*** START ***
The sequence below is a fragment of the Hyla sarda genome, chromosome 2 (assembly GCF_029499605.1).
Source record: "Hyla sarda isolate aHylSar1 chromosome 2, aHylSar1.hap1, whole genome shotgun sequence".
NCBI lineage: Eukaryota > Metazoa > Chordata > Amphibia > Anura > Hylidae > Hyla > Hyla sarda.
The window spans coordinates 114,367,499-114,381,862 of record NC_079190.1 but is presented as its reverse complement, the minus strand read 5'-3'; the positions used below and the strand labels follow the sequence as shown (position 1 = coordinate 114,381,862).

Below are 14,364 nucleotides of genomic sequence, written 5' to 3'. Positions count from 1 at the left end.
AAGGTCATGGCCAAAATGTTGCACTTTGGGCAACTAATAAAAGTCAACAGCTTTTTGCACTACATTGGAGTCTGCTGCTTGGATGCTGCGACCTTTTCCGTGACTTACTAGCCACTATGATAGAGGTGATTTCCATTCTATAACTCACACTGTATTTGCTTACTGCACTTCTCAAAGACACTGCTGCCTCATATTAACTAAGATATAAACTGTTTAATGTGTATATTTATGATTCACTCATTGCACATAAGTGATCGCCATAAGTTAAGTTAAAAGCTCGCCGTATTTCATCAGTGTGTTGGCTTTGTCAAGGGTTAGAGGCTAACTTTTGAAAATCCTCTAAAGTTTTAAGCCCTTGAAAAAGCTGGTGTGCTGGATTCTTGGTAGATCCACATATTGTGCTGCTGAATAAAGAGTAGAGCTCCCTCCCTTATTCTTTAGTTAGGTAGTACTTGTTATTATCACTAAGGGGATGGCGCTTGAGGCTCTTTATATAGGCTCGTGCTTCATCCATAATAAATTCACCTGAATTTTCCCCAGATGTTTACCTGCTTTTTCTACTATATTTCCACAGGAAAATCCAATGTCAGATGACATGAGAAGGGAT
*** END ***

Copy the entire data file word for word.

The sequence below is a fragment of the Hyla sarda genome, chromosome 2 (assembly GCF_029499605.1).
Source record: "Hyla sarda isolate aHylSar1 chromosome 2, aHylSar1.hap1, whole genome shotgun sequence".
NCBI lineage: Eukaryota > Metazoa > Chordata > Amphibia > Anura > Hylidae > Hyla > Hyla sarda.
The window spans coordinates 114,367,499-114,381,862 of record NC_079190.1 but is presented as its reverse complement, the minus strand read 5'-3'; the positions used below and the strand labels follow the sequence as shown (position 1 = coordinate 114,381,862).

Below are 14,364 nucleotides of genomic sequence, written 5' to 3'. Positions count from 1 at the left end.
AAGGTCATGGCCAAAATGTTGCACTTTGGGCAACTAATAAAAGTCAACAGCTTTTTGCACTACATTGGAGTCTGCTGCTTGGATGCTGCGACCTTTTCCGTGACTTACTAGCCACTATGATAGAGGTGATTTCCATTCTATAACTCACACTGTATTTGCTTACTGCACTTCTCAAAGACACTGCTGCCTCATATTAACTAAGATATAAACTGTTTAATGTGTATATTTATGATTCACTCATTGCACATAAGTGATCGCCATAAGTTAAGTTAAAAGCTCGCCGTATTTCATCAGTGTGTTGGCTTTGTCAAGGGTTAGAGGCTAACTTTTGAAAATCCTCTAAAGTTTTAAGCCCTTGAAAAAGCTGGTGTGCTGGATTCTTGGTAGATCCACATATTGTGCTGCTGAATAAAGAGTAGAGCTCCCTCCCTTATTCTTTAGTTAGGTAGTACTTGTTATTATCACTAAGGGGATGGCGCTTGAGGCTCTTTATATAGGCTCGTGCTTCATCCATAATAAATTCACCTGAATTTTCCCCAGATGTTTACCTGCTTTTTCTACTATATTTCCACAGGAAAATCCAATGTCAGATGACATGAGAAGGGAT